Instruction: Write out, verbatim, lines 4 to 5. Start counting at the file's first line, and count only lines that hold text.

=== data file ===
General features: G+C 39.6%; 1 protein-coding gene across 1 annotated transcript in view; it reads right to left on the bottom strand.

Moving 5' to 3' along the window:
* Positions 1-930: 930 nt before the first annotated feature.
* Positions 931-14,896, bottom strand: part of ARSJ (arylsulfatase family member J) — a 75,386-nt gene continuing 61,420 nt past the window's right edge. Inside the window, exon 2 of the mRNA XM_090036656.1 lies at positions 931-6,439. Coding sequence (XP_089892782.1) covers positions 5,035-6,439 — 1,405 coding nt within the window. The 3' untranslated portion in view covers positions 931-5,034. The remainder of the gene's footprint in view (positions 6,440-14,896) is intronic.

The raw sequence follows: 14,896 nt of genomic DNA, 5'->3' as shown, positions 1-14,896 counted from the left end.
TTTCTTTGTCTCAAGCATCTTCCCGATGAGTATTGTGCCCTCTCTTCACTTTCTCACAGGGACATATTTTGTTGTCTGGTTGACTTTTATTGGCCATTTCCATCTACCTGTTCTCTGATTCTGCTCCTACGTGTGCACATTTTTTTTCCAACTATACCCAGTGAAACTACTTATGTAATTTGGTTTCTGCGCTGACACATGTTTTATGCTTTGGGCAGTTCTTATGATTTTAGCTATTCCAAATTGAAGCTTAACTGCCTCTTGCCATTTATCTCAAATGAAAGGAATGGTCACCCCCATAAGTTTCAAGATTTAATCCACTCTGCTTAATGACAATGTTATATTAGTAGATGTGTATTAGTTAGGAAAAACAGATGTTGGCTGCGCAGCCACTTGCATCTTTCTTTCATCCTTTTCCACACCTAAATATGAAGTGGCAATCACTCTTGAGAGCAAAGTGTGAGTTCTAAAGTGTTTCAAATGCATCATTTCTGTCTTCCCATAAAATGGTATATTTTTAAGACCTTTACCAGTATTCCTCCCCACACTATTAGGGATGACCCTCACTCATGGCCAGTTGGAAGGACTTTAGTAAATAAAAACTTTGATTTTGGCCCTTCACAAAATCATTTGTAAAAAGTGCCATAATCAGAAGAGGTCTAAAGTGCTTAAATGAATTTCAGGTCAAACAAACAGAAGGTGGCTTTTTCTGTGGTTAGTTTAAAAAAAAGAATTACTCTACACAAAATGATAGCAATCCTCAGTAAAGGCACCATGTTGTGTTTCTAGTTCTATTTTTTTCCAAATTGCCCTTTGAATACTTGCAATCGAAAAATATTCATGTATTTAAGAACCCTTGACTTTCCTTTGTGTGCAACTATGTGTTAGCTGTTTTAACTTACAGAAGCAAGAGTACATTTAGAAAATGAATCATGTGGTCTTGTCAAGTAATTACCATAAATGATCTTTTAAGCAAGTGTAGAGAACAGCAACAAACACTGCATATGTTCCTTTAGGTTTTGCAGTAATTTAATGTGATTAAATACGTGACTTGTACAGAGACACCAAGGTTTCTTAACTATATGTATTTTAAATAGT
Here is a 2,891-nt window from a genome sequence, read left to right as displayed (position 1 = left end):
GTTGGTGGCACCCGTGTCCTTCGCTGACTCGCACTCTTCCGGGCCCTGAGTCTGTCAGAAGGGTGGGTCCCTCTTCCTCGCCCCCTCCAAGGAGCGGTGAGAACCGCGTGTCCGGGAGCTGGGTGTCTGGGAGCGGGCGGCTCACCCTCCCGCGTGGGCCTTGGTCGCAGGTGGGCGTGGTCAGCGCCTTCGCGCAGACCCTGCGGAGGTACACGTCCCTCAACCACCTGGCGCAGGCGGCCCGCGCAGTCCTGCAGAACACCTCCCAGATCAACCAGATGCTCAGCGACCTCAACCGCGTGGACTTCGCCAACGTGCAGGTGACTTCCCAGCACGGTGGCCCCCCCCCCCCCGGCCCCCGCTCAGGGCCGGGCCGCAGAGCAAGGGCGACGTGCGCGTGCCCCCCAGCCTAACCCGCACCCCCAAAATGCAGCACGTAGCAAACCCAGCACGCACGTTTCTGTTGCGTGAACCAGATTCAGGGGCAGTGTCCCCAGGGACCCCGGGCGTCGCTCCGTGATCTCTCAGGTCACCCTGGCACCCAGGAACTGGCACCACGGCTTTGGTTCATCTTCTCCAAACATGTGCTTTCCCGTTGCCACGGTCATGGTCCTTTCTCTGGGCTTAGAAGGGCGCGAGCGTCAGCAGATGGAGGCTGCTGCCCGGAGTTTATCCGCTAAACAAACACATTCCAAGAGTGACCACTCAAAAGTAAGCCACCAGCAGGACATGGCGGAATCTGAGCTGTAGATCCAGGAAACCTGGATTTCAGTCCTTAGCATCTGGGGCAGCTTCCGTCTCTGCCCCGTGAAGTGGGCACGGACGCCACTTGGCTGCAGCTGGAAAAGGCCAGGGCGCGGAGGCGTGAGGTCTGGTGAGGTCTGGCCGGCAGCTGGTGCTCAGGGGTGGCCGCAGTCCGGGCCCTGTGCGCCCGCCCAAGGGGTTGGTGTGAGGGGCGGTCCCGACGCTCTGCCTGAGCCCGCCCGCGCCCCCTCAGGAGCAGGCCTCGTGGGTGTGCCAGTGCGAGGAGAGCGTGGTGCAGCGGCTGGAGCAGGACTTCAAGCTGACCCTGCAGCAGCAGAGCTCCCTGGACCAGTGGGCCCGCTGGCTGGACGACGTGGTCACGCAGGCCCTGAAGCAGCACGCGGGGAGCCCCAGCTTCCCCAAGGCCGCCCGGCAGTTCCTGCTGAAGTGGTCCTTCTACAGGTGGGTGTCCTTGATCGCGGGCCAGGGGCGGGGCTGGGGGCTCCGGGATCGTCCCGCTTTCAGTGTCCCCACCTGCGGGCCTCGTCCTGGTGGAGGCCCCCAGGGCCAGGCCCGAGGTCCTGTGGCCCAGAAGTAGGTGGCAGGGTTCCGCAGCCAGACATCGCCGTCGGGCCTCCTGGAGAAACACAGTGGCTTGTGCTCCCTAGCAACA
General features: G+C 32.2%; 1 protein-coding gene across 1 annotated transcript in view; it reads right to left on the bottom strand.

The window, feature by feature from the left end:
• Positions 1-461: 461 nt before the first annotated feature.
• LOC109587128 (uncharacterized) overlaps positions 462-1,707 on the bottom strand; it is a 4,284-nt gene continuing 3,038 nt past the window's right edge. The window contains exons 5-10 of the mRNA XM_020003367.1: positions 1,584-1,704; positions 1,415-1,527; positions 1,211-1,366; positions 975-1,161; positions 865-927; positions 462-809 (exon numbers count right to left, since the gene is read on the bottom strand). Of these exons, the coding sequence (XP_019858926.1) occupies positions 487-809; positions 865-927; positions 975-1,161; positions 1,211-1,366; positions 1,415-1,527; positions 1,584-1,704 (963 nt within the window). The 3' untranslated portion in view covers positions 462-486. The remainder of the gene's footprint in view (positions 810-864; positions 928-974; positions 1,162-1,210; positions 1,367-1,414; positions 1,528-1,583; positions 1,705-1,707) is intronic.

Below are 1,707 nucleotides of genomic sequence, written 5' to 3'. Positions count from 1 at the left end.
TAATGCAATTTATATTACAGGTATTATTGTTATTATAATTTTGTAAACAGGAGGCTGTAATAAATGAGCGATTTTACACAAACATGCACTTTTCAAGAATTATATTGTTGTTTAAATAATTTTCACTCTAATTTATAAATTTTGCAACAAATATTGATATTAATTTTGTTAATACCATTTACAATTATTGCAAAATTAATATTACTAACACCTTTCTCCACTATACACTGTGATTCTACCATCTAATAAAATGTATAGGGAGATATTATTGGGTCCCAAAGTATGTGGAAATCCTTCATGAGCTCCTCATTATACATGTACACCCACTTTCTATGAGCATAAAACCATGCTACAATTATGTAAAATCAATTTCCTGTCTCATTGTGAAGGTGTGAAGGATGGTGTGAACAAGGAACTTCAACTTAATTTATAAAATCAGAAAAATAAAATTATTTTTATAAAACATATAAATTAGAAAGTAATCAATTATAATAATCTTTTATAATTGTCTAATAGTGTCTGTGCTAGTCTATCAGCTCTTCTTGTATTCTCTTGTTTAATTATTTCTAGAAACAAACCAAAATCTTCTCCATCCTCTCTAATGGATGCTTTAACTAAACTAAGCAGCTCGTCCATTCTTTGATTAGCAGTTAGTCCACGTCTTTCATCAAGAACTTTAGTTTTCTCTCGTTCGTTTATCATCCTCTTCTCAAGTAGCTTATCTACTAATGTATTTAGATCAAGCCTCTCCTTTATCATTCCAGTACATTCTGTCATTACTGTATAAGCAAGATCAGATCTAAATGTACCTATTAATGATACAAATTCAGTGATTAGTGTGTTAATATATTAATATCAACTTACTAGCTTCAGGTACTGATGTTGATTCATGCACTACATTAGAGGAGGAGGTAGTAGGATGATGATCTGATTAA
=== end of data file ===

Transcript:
* Positions 931-14,896, bottom strand: part of ARSJ (arylsulfatase family member J) — a 75,386-nt gene continuing 61,420 nt past the window's right edge. Inside the window, exon 2 of the mRNA XM_090036656.1 lies at positions 931-6,439. Coding sequence (XP_089892782.1) covers positions 5,035-6,439 — 1,405 coding nt within the window. The 3' untranslated portion in view covers positions 931-5,034. The remainder of the gene's footprint in view (positions 6,440-14,896) is intronic.

The raw sequence follows: 14,896 nt of genomic DNA, 5'->3' as shown, positions 1-14,896 counted from the left end.